as ‘moth-like’ butterflies – which they are. I don’t properly understand the
technicalities, but it is quite clear that this insect definitely looks a bit
like a moth, OK? But it is a butterfly, nonetheless. There is more than one
species of skipper recorded in the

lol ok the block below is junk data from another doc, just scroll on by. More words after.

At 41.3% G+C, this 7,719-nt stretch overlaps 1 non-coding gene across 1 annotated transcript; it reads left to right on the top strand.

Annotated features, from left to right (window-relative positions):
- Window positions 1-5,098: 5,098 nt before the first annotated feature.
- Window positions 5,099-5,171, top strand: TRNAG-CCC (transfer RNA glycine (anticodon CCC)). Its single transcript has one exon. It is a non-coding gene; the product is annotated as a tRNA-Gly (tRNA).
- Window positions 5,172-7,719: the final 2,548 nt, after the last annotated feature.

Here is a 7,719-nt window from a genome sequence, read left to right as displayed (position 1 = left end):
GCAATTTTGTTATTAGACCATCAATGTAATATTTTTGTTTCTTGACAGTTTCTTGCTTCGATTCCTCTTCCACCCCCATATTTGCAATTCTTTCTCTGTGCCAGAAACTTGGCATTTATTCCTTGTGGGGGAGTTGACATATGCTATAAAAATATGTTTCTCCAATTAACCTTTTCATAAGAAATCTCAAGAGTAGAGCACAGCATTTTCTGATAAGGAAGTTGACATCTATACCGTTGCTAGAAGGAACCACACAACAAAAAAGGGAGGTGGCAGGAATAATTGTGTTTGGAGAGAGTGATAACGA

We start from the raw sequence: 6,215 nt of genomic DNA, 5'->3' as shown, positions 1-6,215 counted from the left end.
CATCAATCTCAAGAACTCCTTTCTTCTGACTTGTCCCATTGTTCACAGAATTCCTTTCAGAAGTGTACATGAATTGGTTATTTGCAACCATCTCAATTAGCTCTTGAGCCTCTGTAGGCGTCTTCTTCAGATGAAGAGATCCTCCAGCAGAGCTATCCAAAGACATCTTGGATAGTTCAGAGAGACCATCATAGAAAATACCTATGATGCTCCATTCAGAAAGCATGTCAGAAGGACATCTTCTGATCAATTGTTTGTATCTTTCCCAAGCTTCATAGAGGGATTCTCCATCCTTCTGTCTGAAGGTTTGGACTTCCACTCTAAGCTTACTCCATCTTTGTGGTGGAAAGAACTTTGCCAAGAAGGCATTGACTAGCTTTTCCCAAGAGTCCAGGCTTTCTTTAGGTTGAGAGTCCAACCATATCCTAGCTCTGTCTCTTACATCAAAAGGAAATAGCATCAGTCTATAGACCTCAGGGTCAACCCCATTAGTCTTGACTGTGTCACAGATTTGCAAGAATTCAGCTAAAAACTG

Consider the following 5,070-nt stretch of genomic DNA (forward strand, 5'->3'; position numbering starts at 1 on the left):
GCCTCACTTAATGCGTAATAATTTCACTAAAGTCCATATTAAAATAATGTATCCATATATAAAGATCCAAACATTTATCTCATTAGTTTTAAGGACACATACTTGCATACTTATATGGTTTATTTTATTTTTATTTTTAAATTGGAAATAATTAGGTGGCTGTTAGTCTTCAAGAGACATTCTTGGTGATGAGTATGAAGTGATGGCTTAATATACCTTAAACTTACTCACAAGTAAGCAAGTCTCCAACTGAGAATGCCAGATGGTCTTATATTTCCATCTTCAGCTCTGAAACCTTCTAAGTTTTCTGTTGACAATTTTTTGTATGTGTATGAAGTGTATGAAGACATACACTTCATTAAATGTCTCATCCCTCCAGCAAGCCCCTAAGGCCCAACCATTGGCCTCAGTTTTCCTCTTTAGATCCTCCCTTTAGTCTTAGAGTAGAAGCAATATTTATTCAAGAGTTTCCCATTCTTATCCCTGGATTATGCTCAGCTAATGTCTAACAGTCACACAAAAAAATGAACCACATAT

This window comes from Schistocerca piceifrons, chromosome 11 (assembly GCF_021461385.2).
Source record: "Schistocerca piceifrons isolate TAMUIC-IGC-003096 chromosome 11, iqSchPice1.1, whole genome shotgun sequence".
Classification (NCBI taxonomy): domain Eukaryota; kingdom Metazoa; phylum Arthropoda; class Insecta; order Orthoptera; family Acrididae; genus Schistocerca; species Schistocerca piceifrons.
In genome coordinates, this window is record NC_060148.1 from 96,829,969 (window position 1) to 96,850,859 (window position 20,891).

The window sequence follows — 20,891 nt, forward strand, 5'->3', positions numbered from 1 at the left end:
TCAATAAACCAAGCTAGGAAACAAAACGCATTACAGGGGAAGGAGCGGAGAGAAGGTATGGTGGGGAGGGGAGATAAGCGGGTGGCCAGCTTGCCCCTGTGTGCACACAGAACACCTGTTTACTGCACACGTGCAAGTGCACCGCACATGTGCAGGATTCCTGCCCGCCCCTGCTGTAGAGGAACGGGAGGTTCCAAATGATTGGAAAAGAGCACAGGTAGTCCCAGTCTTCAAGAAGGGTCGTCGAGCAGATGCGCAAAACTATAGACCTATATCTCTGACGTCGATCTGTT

This one is a female – the forewings have no dark central band of scent scales extending into the fore-wing wing from the rear of it. Only the males have these. (I apologise to any skilled entomologist who may read these lines; I know there are very precise terms such as sub-costal margin, anterior whatsit, anal angle & so on, but have never been able to learn them! Besides, if I did, I would probably often mis-use them, and hence unwittingly appear as a ‘pseudo-scientist’ instead of merely an enthusiastic amateur, which is all I claim to be. But that reminds me, about the old-time way of calling the eggs of Lepidoptera ‘ova’. I know that dear old P.B.M. Allan wrote quite scathingly – and a long time ago! – about people trying to be ‘too scientific’ and so calling an egg an ‘ovum’. He said that at breakfast, he did not eat a ‘boiled ovum’ with his toast; nor did he decapitate it with an ‘ovum-spoon’! So why should a moth or butterfly lay an ‘ovum’ instead of an egg, as in the normal way? Besides, I cannot tell you of the delight I have derived over the last 30-odd years, in reading and re-reading Allan’s four books. I bought the last one (published after his death) as soon as it appeared, and would not be without any of them for worlds. Happily, Allan’s policy seems to have prevailed; and as far as I know, all self-respecting Lepidoptera now lay only eggs – there is nary an ovum to be seen these days! And in saying so, I pay humble tribute to his literary style. That manner of writing may seem a little cumbersome by today’s standards – but if any of you have read much of the stuff on this ramshackle website, you now know one of the main sources of my prose style… 8^) Anyway, what else did we see? Er… oh yes! The ubiquitous Maniola jurtina, the Meadow Brown.